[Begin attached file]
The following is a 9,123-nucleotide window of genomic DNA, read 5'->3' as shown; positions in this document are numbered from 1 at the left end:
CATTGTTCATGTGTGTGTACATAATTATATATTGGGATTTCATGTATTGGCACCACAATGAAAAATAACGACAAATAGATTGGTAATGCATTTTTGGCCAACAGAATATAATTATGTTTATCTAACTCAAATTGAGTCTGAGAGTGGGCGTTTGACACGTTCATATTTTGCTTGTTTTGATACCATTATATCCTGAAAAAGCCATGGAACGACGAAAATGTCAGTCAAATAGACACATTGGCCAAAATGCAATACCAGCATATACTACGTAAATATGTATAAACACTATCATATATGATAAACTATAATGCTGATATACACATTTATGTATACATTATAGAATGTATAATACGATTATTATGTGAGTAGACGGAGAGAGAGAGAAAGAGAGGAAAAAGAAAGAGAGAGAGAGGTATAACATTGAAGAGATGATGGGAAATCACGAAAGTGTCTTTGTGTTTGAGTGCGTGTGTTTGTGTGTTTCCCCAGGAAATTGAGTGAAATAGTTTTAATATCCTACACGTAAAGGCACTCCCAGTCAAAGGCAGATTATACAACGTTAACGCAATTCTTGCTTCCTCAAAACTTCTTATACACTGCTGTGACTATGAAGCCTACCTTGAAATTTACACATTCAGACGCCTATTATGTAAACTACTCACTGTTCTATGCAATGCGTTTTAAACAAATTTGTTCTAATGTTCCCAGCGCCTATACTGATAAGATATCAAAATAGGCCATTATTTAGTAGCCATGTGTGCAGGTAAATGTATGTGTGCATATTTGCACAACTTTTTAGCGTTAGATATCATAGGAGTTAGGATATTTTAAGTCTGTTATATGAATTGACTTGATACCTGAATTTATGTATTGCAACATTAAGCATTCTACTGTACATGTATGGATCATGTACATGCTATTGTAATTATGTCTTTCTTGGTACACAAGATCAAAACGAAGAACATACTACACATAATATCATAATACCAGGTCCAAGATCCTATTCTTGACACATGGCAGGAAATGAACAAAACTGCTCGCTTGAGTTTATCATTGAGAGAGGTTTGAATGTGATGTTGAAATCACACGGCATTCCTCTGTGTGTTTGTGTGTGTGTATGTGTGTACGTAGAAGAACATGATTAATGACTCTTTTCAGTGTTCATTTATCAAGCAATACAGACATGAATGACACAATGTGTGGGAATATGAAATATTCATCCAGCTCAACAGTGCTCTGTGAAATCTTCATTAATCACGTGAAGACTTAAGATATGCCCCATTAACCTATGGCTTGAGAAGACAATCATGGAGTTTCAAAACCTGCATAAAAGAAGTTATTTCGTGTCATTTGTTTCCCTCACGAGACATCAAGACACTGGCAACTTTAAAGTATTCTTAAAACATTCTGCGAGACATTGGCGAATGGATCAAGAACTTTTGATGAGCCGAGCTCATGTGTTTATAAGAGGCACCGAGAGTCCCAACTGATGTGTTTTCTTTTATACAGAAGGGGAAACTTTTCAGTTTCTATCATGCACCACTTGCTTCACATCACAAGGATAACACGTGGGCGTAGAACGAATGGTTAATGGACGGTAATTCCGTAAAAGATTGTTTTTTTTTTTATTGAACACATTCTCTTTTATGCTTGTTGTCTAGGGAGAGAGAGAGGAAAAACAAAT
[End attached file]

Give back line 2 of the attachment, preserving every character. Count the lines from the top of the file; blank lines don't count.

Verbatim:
CATTGTTCATGTGTGTGTACATAATTATATATTGGGATTTCATGTATTGGCACCACAATGAAAAATAACGACAAATAGATTGGTAATGCATTTTTGGCCAACAGAATATAATTATGTTTATCTAACTCAAATTGAGTCTGAGAGTGGGCGTTTGACACGTTCATATTTTGCTTGTTTTGATACCATTATATCCTGAAAAAGCCATGGAACGACGAAAATGTCAGTCAAATAGACACATTGGCCAAAATGCAATACCAGCATATACTACGTAAATATGTATAAACACTATCATATATGATAAACTATAATGCTGATATACACATTTATGTATACATTATAGAATGTATAATACGATTATTATGTGAGTAGACGGAGAGAGAGAGAAAGAGAGGAAAAAGAAAGAGAGAGAGAGGTATAACATTGAAGAGATGATGGGAAATCACGAAAGTGTCTTTGTGTTTGAGTGCGTGTGTTTGTGTGTTTCCCCAGGAAATTGAGTGAAATAGTTTTAATATCCTACACGTAAAGGCACTCCCAGTCAAAGGCAGATTATACAACGTTAACGCAATTCTTGCTTCCTCAAAACTTCTTATACACTGCTGTGACTATGAAGCCTACCTTGAAATTTACACATTCAGACGCCTATTATGTAAACTACTCACTGTTCTATGCAATGCGTTTTAAACAAATTTGTTCTAATGTTCCCAGCGCCTATACTGATAAGATATCAAAATAGGCCATTATTTAGTAGCCATGTGTGCAGGTAAATGTATGTGTGCATATTTGCACAACTTTTTAGCGTTAGATATCATAGGAGTTAGGATATTTTAAGTCTGTTATATGAATTGACTTGATACCTGAATTTATGTATTGCAACATTAAGCATTCTACTGTACATGTATGGATCATGTACATGCTATTGTAATTATGTCTTTCTTGGTACACAAGATCAAAACGAAGAACATACTACACATAATATCATAATACCAGGTCCAAGATCCTATTCTTGACACATGGCAGGAAATGAACAAAACTGCTCGCTTGAGTTTATCATTGAGAGAGGTTTGAATGTGATGTTGAAATCACACGGCATTCCTCTGTGTGTTTGTGTGTGTGTATGTGTGTACGTAGAAGAACATGATTAATGACTCTTTTCAGTGTTCATTTATCAAGCAATACAGACATGAATGACACAATGTGTGGGAATATGAAATATTCATCCAGCTCAACAGTGCTCTGTGAAATCTTCATTAATCACGTGAAGACTTAAGATATGCCCCATTAACCTATGGCTTGAGAAGACAATCATGGAGTTTCAAAACCTGCATAAAAGAAGTTATTTCGTGTCATTTGTTTCCCTCACGAGACATCAAGACACTGGCAACTTTAAAGTATTCTTAAAACATTCTGCGAGACATTGGCGAATGGATCAAGAACTTTTGATGAGCCGAGCTCATGTGTTTATAAGAGGCACCGAGAGTCCCAACTGATGTGTTTTCTTTTATACAGAAGGGGAAACTTTTCAGTTTCTATCATGCACCACTTGCTTCACATCACAAGGATAACACGTGGGCGTAGAACGAATGGTTAATGGACGGTAATTCCGTAAAAGATTGTTTTTTTTTTTATTGAACACATTCTCTTTTATGCTTGTTGTCTAGGGAGAGAGAGAGGAAAAACAAAT